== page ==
The Japanese translation for judo is “gentle way.” Although judo emphasizes yielding to an opponent’s strength in order to overcome him, the sport can be anything but gentle. In fact, while throwing opponents to the floor wins most matches, it is the only Olympic sport where submission holds allow for choking an opponent or breaking an arm.
The sport has played an important role in the life of Alex Ottiano (GSM’08). The top-ranked judoka in the United States for his weight class from 2000 to 2004, Ottiano was a member of the U.S. Olympic team in Sydney and later in Athens.
Ottiano’s love of judo came from an early life-lesson from his father, he says. “When I was 10, I wanted to play the saxophone,” he recalls, “but I was just awful. I told my dad I didn’t want to play anymore.”
“He said that just because I wasn’t good at something right off didn’t mean I should just quit,” Ottiano says, “so I didn’t.” Soon, though, his family agreed that the sax might not be where his true talents lie.
Inspired by watching Bruce Lee movies, he turned to judo and found he had a real talent for the sport, a talent that might enable him to fulfill a boyhood dream: participating in the Olympics.
It was not an easy road –– he had to wake up at 5 a.m., work out three times a day, watch his diet, and occasionally get slammed to the mat –– but Ottiano feels the experience defines who he is today. “I’m very motivated and competitive,” he says, “and I think these attributes translate very well to the business world.”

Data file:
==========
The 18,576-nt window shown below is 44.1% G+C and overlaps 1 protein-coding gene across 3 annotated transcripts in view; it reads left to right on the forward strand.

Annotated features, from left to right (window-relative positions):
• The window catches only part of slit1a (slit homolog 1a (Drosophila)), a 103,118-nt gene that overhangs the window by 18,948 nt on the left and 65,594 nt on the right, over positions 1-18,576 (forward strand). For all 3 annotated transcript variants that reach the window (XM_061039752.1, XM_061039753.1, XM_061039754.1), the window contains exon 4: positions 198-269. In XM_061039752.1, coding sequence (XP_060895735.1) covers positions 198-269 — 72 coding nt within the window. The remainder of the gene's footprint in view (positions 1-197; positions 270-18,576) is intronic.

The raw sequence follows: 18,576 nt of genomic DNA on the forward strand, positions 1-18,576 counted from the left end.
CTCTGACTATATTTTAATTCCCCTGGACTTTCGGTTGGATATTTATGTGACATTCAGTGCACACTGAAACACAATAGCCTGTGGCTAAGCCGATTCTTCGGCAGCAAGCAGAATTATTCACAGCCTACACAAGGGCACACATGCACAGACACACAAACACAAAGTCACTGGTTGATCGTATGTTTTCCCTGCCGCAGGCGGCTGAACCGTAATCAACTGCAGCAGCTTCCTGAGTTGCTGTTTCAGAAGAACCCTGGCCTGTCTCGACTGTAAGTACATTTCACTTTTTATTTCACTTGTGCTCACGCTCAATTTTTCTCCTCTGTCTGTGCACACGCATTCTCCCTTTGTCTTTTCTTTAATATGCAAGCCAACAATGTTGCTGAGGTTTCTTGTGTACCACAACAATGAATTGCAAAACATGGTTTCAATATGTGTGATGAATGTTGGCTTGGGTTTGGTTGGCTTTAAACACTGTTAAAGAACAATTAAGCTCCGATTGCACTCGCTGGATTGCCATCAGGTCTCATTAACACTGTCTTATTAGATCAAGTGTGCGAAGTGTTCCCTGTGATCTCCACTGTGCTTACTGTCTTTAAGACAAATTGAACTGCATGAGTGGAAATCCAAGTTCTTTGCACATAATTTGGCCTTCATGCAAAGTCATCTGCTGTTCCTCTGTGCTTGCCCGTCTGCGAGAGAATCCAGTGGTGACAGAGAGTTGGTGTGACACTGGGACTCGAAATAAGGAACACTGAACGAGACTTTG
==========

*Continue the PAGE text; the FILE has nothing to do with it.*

His business experience has included stints at Home Depot and Monster.com, where he worked on promotions, developed programs for tracking customers, and helped coordinate various media events. Although completely different from judo, it provided his first exposure to management responsibilities.
“I know I have to develop sound business skills in areas such as finance and marketing to be successful,” says Ottiano, “and I believe the School of Management presents me with the best way to do that.”
He’s also exploring internship possibilities in finance and has been working with the Career Center counselors to tailor a career strategy. “I’ve been extremely fortunate to have parents who supported me, as well as teachers who excelled at teaching the fundamentals while at the same time getting me to set real stretch goals,” he says. “Those are ideas I’ve focused on when speaking to others [at community events and schools while a member of the U.S. Olympic team], and in considering what I might be doing 5 or 10 years from now.”
This article originally ran in the fall 2006 Builders & Leaders magazine.